Sunday, August 25, 2019

Amos 2

Today's reading in our daily plan is Amos 2. Take a moment to pray, asking God to speak to you from this passage. Then read, using the following notes and questions to help you get everything out of the passage.

SAY WHAT? (What is the passage saying?)
  • God's judgment on the sin of the neighboring countries of Israel started in chapter one and continues in chapter two with Moab.
  • In verse 4, God turns His attention, and His judgment, on His own people, the people of Israel.
  • After King Solomon died, the nation of Israel split in two. Two "tribes" of Israel formed a southern kingdom called Judah (verse 4). Ten tribes of Israel formed a northern kingdom and continued to be called Israel.
  • The nations around Judah and Israel (the ones mentioned in chapters one and Moab in chapter two) are judged for their sins. Now, the people of God are judged for their sins. In a sense, their sins are worse because the nations around them did not know God or His laws and so could plead ignorance.
  • God judges Judah (verses 4-5) for rejecting Him and His laws and worshipping other things.
  • God judges Israel (verses 6-16) for (1) selling the poor as slaves, (2) exploiting the poor, (3) engaging in sexual sins, (4) taking illegal collateral for loans, and (5) worshiping false gods.
  • Amos reminds the people of what God had done for them in verses 9-10.
SO WHAT? (What are the underlying principles?)
  • We explored in the "So What" for chapter one of Amos why a God who is love would judge people and condemn people for their sins. 
  • It's easy for Christians to look at non-Christians and judge them for their sins but:
    • It is not our place to judge (see Matthew 7:1 and Romans 14:13) and especially not to judge non-Christians (see 1 Corinthians 5:9-13).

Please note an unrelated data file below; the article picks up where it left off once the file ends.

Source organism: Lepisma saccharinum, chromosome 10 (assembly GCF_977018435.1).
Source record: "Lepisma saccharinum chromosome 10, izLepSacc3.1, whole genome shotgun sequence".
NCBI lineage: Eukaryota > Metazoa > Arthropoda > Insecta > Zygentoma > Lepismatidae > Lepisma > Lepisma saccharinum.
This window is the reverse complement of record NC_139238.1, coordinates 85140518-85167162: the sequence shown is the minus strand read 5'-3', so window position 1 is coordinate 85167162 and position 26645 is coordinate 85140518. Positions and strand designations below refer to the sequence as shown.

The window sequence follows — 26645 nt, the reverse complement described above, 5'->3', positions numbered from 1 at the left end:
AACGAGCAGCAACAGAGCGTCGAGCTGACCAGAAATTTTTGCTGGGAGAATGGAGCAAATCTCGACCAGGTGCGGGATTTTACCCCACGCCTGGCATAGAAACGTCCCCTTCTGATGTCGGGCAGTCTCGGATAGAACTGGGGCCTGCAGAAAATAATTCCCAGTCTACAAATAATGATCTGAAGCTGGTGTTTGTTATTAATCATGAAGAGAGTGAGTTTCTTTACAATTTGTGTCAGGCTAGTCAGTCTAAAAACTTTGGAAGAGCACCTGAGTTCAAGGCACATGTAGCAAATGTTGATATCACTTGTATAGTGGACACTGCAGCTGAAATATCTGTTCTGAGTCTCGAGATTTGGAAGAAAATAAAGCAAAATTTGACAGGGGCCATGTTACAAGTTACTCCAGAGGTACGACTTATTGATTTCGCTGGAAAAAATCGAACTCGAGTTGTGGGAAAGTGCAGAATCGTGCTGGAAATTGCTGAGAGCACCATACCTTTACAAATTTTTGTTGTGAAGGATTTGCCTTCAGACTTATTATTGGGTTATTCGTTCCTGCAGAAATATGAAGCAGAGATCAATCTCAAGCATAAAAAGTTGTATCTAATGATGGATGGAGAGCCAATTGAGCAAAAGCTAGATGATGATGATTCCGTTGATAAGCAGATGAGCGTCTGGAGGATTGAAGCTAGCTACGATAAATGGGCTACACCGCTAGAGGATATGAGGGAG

• They have never agreed to live life God's way, so it doesn't make sense to judge them for violating something they never agreed to.
    • Judging them will not make Jesus attractive or draw them to Him.
    • We have our own sins, and we need to be concerned with our own sins instead of the sins of others.
NOW WHAT? (How will you personally apply this passage?)

  • Where do you find yourself judging people? What do you think drives your judgmental spirit? Ask God to help you replace a judgmental spirit with a heart of compassion for other people.
  • There's an old saying Christians like, "Hate the sin, love the sinner." There is some truth in that, but perhaps a better philosophy to live by would be, "Love the sinner, hate your own sin." Our orientation towards others should be love. The sin we need to be concerned about is our own. Our sin is a poison to our lives and our relationships, and it is offensive to God. Take some time to pray about your sin, asking God to break your heart over it and to help you to change.